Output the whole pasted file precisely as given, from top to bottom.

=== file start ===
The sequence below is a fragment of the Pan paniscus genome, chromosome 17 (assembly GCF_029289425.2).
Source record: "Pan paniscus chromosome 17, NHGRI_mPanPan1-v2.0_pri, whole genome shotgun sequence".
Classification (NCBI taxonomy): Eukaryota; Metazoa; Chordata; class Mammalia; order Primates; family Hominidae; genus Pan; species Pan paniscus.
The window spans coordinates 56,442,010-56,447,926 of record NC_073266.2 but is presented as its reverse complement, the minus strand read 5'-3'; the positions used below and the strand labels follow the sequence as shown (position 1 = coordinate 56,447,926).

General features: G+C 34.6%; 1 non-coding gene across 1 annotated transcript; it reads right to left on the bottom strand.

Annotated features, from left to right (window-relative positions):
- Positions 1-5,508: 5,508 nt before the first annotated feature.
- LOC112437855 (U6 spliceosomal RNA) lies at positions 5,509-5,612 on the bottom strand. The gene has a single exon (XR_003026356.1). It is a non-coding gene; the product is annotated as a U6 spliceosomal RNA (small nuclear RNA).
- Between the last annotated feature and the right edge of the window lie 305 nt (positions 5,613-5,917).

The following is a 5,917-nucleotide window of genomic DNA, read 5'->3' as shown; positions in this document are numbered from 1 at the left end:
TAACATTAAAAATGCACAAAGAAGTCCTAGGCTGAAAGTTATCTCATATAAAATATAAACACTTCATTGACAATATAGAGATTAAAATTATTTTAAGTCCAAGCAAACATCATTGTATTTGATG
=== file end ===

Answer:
The sequence below is a fragment of the Pan paniscus genome, chromosome 17 (assembly GCF_029289425.2).
Source record: "Pan paniscus chromosome 17, NHGRI_mPanPan1-v2.0_pri, whole genome shotgun sequence".
Classification (NCBI taxonomy): Eukaryota; Metazoa; Chordata; class Mammalia; order Primates; family Hominidae; genus Pan; species Pan paniscus.
The window spans coordinates 56,442,010-56,447,926 of record NC_073266.2 but is presented as its reverse complement, the minus strand read 5'-3'; the positions used below and the strand labels follow the sequence as shown (position 1 = coordinate 56,447,926).

General features: G+C 34.6%; 1 non-coding gene across 1 annotated transcript; it reads right to left on the bottom strand.

Annotated features, from left to right (window-relative positions):
- Positions 1-5,508: 5,508 nt before the first annotated feature.
- LOC112437855 (U6 spliceosomal RNA) lies at positions 5,509-5,612 on the bottom strand. The gene has a single exon (XR_003026356.1). It is a non-coding gene; the product is annotated as a U6 spliceosomal RNA (small nuclear RNA).
- Between the last annotated feature and the right edge of the window lie 305 nt (positions 5,613-5,917).

The following is a 5,917-nucleotide window of genomic DNA, read 5'->3' as shown; positions in this document are numbered from 1 at the left end:
TAACATTAAAAATGCACAAAGAAGTCCTAGGCTGAAAGTTATCTCATATAAAATATAAACACTTCATTGACAATATAGAGATTAAAATTATTTTAAGTCCAAGCAAACATCATTGTATTTGATG